My Intellectual Journey, Part I

When I was 20 years old,  all I did was read CosmoElle and Marie Claire. I also believed that studying was useless and stooooopid and that the only worthy pursuit was to make lots of money to help one become a true Cosmo girl.

I didn’t arrive at this worldview by accident. It was a product of my experiences in the Ukraine of late eighties and early nineties. The years between 1986 and 1990 were a moment of a great intellectual awakening in the Soviet Union. This was the era when intellectuals had their long-awaited opportunity to read, think, debate, and feel very appreciated for doing so.

Every day brought new publications of authors that had been censored before perestroika. My parents subscribed to so many magazines and newspapers that it was weary work to drag them all out of the mailbox every day. Earth-shattering revelations about our history awaited us each morning. People gathered in the streets to discuss a new novel, film, or article. I remember many occasions on which I would be walking down the street with either of my parents only to have them stop and start delivering an impassioned speech on politics, literature, economy, etc. to admiring crowds. The Soviet intellectuals finally felt completely relevant and appreciated. They believed that now they would get an opportunity to have a say in where our country – or, hopefully, our many new independent republics – were heading.

And then all that came to an end. The nineties brought us bandit wars, organized crime, violence, fear, hunger, and insecurity. Most of the intellectuals never managed to find ways to inscribe themselves into the new economic reality. The hunger for material goods that everybody (except the Communist party leaders and their lackeys) had experienced during the Soviet era proved stronger than the need for intellectual nourishment. A veritable orgy of materialism overpowered the FSU countries. You either could inscribe yourself onto this really scary version of out-of-control, wild capitalism or you couldn’t.

For most of the intellectuals, this was a truly tragic moment. The new reality had arrived but there was no place for them in it. They had no tools that would enable them to deal with the demands of the free market. Looking for a job, starting a business, competing with others, being rejected when you apply for positions – these were skills that neither they nor their parents and grandparents ever had to develop. And it’s not an easy task to learn to adapt to this way of being from scratch.

(To be continued. . .)

14 thoughts on “My Intellectual Journey, Part I

  1. I love such posts. Clarissa, could you please make it clearer by telling when you left for US and when you started living alone with your younger sister? Were you a Cosmo girl then too? When did you begin your education in US to get Spanish studies degree?


  2. I have always thought that the way the FSU countries moved to Capitalism must have been brutal on some sections of society. I am really looking forward to the rest of this post.

    BTW I am getting addicted to reading your past blogs. I find myself nodding over and over. I had not found something I disagreed with until I found that you dislike of cauliflower.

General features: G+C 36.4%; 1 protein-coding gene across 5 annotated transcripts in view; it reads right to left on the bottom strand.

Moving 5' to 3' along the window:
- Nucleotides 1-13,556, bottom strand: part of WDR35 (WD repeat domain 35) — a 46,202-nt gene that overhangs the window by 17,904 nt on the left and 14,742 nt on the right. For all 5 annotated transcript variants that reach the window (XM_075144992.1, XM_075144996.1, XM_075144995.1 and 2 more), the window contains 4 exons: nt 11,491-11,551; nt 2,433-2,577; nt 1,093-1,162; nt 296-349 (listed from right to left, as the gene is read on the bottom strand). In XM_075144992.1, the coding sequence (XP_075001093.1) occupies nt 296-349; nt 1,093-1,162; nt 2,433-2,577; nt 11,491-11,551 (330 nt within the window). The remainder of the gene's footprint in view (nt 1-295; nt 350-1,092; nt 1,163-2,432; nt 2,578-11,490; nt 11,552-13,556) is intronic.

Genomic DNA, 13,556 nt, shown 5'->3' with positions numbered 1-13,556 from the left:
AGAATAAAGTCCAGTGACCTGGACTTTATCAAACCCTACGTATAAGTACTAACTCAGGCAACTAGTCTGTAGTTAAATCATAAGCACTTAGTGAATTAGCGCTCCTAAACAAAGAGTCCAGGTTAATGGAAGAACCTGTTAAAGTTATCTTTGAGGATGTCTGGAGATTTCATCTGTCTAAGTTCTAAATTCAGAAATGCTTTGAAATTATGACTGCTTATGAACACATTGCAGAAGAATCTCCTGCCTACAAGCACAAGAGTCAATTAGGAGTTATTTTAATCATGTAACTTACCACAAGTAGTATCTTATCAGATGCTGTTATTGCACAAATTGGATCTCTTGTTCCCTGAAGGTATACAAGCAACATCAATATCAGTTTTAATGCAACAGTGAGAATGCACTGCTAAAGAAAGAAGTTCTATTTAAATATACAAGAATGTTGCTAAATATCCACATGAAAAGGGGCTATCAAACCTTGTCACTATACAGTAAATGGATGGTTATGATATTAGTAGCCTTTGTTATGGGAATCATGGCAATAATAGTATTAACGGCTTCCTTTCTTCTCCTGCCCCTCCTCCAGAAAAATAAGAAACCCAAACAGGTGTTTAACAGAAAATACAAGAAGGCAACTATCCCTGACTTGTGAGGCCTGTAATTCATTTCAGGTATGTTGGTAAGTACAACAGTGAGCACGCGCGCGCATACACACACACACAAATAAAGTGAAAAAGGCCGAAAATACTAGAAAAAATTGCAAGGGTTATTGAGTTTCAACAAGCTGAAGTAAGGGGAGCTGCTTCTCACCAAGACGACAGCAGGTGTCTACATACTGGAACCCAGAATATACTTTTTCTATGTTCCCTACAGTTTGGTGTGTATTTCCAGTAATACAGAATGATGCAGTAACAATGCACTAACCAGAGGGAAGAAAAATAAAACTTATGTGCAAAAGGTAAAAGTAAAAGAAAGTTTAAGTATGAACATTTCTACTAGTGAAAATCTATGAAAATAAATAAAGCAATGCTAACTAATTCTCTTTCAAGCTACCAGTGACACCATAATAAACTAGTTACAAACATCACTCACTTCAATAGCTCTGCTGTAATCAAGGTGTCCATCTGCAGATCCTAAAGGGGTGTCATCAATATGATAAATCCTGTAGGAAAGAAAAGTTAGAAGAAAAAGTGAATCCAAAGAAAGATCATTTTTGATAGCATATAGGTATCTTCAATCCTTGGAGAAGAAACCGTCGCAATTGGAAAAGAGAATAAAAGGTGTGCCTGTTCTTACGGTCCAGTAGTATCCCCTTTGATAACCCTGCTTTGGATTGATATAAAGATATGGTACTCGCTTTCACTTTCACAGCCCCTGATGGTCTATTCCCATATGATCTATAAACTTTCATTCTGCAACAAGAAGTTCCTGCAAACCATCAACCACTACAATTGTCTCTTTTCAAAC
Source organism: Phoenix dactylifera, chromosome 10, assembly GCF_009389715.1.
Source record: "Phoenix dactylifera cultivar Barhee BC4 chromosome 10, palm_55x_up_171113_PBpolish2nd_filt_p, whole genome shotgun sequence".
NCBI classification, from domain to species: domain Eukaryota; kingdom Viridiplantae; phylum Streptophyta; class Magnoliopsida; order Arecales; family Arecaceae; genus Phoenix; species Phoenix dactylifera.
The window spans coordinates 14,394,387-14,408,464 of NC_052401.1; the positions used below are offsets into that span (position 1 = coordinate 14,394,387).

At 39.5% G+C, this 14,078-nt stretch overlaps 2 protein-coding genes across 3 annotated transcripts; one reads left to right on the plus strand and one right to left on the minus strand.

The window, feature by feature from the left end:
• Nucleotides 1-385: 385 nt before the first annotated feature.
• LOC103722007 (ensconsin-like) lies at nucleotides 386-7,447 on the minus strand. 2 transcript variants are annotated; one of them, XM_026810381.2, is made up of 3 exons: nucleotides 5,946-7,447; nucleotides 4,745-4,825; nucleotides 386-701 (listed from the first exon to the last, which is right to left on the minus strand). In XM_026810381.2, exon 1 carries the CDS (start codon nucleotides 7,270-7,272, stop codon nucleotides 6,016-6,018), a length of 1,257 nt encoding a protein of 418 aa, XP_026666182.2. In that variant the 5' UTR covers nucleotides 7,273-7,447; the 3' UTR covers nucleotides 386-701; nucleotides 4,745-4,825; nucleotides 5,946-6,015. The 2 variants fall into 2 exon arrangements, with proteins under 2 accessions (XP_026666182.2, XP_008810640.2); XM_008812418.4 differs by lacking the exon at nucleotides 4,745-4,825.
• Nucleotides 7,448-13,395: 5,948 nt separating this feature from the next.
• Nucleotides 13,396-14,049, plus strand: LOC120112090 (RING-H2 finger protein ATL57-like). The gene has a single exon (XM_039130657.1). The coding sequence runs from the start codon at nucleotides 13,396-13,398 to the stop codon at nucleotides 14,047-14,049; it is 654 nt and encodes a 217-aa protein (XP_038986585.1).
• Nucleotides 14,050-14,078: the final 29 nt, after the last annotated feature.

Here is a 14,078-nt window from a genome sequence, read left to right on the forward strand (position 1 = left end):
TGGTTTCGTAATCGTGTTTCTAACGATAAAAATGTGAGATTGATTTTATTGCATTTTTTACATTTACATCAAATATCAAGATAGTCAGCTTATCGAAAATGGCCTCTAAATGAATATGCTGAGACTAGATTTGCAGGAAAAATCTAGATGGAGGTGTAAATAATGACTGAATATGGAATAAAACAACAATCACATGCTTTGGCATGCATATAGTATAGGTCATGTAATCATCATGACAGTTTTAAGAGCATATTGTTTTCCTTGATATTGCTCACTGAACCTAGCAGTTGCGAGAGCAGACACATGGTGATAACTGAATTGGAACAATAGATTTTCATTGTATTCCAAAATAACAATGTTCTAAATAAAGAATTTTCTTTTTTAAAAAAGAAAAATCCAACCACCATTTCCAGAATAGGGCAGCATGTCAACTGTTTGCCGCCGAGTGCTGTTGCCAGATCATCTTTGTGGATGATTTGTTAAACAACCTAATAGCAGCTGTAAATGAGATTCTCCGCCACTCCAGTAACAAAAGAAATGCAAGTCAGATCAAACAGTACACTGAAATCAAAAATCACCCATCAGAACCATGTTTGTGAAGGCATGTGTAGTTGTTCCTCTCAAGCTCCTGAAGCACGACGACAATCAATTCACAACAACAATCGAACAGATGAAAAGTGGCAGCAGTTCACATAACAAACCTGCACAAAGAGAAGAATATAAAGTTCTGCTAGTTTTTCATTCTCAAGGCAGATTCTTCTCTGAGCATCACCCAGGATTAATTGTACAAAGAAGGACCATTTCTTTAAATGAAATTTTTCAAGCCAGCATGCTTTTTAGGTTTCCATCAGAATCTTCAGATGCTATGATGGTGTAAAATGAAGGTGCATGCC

1. Cauliflower must be eaten raw. Perhaps (only perhaps) it should not be illegal to cook it, but eating it raw in a salad is a sublime experience. Broccoli, on the other hand, must be cooked. And it is not terribly good, even then.


          1. I love broccoli. I used to like cauliflower, too, but then I ate some and got extremely sick, so now it makes me nauseous even to see it.

            I also can’t even look at cooked onions or cooked bell peppers, even though I love them raw. It’s very autistic of me. 🙂


  3. You know, I think this related directly to the way the Russian-speaking blogosphere constructs India (as you mentioned in your post), and the way Indian (Communists) think of the USSR and post-Soviet East European countries.

    You grew up amongst crime and materialism, I grew up amongst a virtual absence of expendable income and consumer goods. So while your thinks of India as an exotic consumer product for the reasonably rich, we were encouraged (not very successfully) to think of Russia as the place where western market hegemony (cf. British colonialism) finally met its match. Till Those Imperialistic Americans and some Ideological Traitors within the USSR destroyed the last frontier against capitalistic materialism.


  4. Дивно було б очікувати іншого від зубожілої країни, яка з середини 80-х років знаходилась в стані хронічного товарного дефіциту. Тоді самим фінансово-незалежним був не професор чи вчитель, а м’ясник, який за додаткові гроші зверх встановленої ціни, міг продати “з під прилавку” м’ясо, тоді як на вітринах магазину були лише кістки. А директор найменшої крамнички був шанованою людиною, оскільки міг пускати “на ліво” товари за підвищеною ціною, а різницю залишати в своїй кишені. Та інакше і бути не могло. Потреба духовного розвитку є вторинною після фізіологічних потреб. А у ті часи хлопці мріяли бути рекетирами, ходити у червоних піджаках із золотим ланцюгом на шиї :))
    Добре,що ті часи минули!


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